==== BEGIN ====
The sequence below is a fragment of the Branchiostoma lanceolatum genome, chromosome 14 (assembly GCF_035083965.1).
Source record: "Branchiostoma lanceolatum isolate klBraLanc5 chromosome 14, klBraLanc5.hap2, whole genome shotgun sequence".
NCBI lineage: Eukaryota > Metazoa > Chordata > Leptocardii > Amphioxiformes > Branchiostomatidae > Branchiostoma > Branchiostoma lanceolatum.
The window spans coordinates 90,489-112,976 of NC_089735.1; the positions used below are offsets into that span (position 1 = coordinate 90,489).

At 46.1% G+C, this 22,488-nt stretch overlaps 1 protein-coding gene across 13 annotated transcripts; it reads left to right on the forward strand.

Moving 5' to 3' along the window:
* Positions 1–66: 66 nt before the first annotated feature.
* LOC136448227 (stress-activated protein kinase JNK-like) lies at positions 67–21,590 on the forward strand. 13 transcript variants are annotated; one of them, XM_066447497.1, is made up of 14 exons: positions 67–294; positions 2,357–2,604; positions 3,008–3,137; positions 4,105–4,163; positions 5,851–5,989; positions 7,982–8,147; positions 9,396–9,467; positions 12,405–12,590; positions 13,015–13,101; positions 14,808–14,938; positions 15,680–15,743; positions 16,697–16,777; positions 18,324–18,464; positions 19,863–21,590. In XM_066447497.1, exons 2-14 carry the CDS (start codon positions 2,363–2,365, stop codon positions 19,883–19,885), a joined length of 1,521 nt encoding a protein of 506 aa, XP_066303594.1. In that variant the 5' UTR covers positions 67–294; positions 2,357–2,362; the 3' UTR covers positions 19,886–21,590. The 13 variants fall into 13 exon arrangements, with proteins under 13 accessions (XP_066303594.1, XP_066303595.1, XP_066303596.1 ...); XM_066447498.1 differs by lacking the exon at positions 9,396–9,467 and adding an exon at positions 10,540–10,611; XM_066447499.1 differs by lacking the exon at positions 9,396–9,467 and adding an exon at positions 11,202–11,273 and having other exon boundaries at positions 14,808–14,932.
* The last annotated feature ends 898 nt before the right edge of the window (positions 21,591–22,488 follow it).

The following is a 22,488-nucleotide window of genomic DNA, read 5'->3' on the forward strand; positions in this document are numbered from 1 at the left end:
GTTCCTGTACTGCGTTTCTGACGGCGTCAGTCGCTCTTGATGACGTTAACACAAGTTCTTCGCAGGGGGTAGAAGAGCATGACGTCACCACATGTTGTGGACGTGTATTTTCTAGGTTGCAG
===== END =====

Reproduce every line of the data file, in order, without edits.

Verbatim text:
The sequence below is a fragment of the Branchiostoma lanceolatum genome, chromosome 14 (assembly GCF_035083965.1).
Source record: "Branchiostoma lanceolatum isolate klBraLanc5 chromosome 14, klBraLanc5.hap2, whole genome shotgun sequence".
NCBI lineage: Eukaryota > Metazoa > Chordata > Leptocardii > Amphioxiformes > Branchiostomatidae > Branchiostoma > Branchiostoma lanceolatum.
The window spans coordinates 90,489-112,976 of NC_089735.1; the positions used below are offsets into that span (position 1 = coordinate 90,489).

At 46.1% G+C, this 22,488-nt stretch overlaps 1 protein-coding gene across 13 annotated transcripts; it reads left to right on the forward strand.

Moving 5' to 3' along the window:
* Positions 1–66: 66 nt before the first annotated feature.
* LOC136448227 (stress-activated protein kinase JNK-like) lies at positions 67–21,590 on the forward strand. 13 transcript variants are annotated; one of them, XM_066447497.1, is made up of 14 exons: positions 67–294; positions 2,357–2,604; positions 3,008–3,137; positions 4,105–4,163; positions 5,851–5,989; positions 7,982–8,147; positions 9,396–9,467; positions 12,405–12,590; positions 13,015–13,101; positions 14,808–14,938; positions 15,680–15,743; positions 16,697–16,777; positions 18,324–18,464; positions 19,863–21,590. In XM_066447497.1, exons 2-14 carry the CDS (start codon positions 2,363–2,365, stop codon positions 19,883–19,885), a joined length of 1,521 nt encoding a protein of 506 aa, XP_066303594.1. In that variant the 5' UTR covers positions 67–294; positions 2,357–2,362; the 3' UTR covers positions 19,886–21,590. The 13 variants fall into 13 exon arrangements, with proteins under 13 accessions (XP_066303594.1, XP_066303595.1, XP_066303596.1 ...); XM_066447498.1 differs by lacking the exon at positions 9,396–9,467 and adding an exon at positions 10,540–10,611; XM_066447499.1 differs by lacking the exon at positions 9,396–9,467 and adding an exon at positions 11,202–11,273 and having other exon boundaries at positions 14,808–14,932.
* The last annotated feature ends 898 nt before the right edge of the window (positions 21,591–22,488 follow it).

The following is a 22,488-nucleotide window of genomic DNA, read 5'->3' on the forward strand; positions in this document are numbered from 1 at the left end:
GTTCCTGTACTGCGTTTCTGACGGCGTCAGTCGCTCTTGATGACGTTAACACAAGTTCTTCGCAGGGGGTAGAAGAGCATGACGTCACCACATGTTGTGGACGTGTATTTTCTAGGTTGCAG